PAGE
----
About 64 fish species of freshwater and marine forms of the 19 marine species (2 anadromous species, 11 estuarine species and 6 marine species) are reported from the Kolleru Lake. In older times, due to the shallow nature of the lake, smaller vessels (shallow bottomed) were used in the lake. Still, the native fishermen use two types of traditional crafts for fishing. They are dugout canoes known as Thoni, made up of a palmyra tree scooped at its basal part. Another type is plank-built wooden boats. The lake becomes further shallow during July-October and dries, which pulls the fishermen to switch over to prawn catches during this period.
You May Like: Time to educate about nature!
The culture of fishing was initiated around the 1960s and extended to a large scale when the government organized fishermen cooperative societies and formed 50-acre tanks in the lake margin. Initially, the culture of fishery was started in about 5,000 acres (as per the government records). Subsequently, vast stretches of agricultural land near the lake, channels, and drains have been converted into commercial fish ponds. But the unofficial figure of the fish farms operating in the Lake went over three times the government figure. The grown fish sent to Kolkatta (Calcutta) is approximately 2000 tonnes per day. Consequent to the large-scale expansion of the culture ponds without the proper scientific support, the fishes are mostly exposed to diseases. As a result, the natural fish-catching has declined and the native fishermen of the Kolleru Lake are not getting enough to sustain their livelihood, and have become employees in the fish farms of the capitalist. This ultimately has an impact on the native fishes and particularly on birds. After the invasion of the commercial fishing groups, the boats operating on oil engines are in use for transporting fish foods to the fish farms and to bring out the grown fishes for export.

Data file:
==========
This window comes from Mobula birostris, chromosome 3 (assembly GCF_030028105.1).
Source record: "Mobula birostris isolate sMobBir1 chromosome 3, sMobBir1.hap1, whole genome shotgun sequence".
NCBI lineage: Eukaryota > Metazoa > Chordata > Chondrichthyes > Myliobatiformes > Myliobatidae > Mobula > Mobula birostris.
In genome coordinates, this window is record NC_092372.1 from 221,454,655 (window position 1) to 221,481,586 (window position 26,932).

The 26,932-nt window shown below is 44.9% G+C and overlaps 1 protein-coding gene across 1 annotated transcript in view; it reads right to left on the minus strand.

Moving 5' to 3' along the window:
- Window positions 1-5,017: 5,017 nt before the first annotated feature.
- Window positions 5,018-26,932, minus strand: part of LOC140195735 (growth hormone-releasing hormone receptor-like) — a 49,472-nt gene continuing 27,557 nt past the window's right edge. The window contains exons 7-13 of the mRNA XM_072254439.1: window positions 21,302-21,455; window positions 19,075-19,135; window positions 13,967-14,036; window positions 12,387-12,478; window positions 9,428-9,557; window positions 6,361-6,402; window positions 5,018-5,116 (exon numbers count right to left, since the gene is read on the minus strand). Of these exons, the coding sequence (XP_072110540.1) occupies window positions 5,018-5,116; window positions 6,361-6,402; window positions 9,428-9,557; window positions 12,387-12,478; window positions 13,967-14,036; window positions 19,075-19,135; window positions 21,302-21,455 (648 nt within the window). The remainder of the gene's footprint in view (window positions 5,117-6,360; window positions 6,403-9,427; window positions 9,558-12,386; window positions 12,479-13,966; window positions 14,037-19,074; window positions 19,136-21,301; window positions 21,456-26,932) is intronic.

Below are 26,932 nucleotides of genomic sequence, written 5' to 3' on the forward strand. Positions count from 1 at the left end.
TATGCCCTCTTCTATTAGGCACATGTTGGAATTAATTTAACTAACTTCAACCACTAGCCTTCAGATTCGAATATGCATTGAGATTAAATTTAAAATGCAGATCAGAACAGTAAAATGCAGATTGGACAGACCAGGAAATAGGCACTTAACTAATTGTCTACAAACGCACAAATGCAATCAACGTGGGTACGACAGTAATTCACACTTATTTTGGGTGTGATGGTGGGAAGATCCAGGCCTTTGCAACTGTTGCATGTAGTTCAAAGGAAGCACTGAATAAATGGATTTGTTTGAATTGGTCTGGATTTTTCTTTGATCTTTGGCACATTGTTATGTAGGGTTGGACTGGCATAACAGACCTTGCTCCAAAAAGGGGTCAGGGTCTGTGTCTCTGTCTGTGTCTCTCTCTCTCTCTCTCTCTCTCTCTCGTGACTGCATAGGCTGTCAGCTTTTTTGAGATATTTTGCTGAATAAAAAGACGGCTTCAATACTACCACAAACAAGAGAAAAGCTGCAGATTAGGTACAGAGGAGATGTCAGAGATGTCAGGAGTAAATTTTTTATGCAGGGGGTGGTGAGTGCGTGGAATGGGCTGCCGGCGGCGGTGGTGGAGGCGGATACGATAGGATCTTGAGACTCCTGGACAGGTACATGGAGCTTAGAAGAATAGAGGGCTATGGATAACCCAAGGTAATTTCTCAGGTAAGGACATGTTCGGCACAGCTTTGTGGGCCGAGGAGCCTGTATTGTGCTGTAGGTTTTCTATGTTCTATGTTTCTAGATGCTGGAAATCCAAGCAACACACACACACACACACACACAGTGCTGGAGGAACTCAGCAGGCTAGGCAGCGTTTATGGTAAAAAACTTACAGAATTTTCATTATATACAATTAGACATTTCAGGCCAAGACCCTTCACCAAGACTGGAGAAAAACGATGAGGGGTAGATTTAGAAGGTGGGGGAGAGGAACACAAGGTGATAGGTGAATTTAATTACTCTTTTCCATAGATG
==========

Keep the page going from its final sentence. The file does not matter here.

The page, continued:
The major cause of depleting natural fish population is overloading of the lake with agricultural and pesticide chemicals and overfishing. There is heavy use of cattle dung in the commercial fish tanks during the culture and after harvest. The water is drained into the lake which produces more and more algal blooms that help the water weeds to flourish and stops all other natural processes destroying the habitat.
What Would Make a Difference?
Perhaps, our efforts in conservation are not enough and it raises several questions in mind regarding conservation as well as of its education. After visiting Kolleru Lake, I feel the adults, too, need to be educated about conservation besides educating school children. Otherwise, the greedy people of Kolleru Lake will not leave anything to the younger generations. They even abandoned the practice of cultivating crops. While meeting people at Kolleru I talked and interviewed about their knowledge of wildlife and tried to know their interest in its importance. In turn, what I heard from them was the question that what will it pay them? The birds are their pests, Conservation Why? People do not know that they need nature; do not know how important it is? Or how to value it?